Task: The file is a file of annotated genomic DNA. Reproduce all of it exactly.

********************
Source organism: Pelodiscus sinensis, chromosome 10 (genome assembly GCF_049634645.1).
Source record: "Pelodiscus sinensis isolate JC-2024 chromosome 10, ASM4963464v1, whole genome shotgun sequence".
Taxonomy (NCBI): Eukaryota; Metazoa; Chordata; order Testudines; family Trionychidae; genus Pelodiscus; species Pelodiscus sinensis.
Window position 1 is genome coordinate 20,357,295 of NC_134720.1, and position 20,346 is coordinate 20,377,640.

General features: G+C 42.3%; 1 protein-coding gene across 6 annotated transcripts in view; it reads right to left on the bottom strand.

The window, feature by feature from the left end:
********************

Source organism: Pelodiscus sinensis, chromosome 10 (genome assembly GCF_049634645.1).
Source record: "Pelodiscus sinensis isolate JC-2024 chromosome 10, ASM4963464v1, whole genome shotgun sequence".
Taxonomy (NCBI): Eukaryota; Metazoa; Chordata; order Testudines; family Trionychidae; genus Pelodiscus; species Pelodiscus sinensis.
Window position 1 is genome coordinate 20,357,295 of NC_134720.1, and position 20,346 is coordinate 20,377,640.

General features: G+C 42.3%; 1 protein-coding gene across 6 annotated transcripts in view; it reads right to left on the bottom strand.

The window, feature by feature from the left end: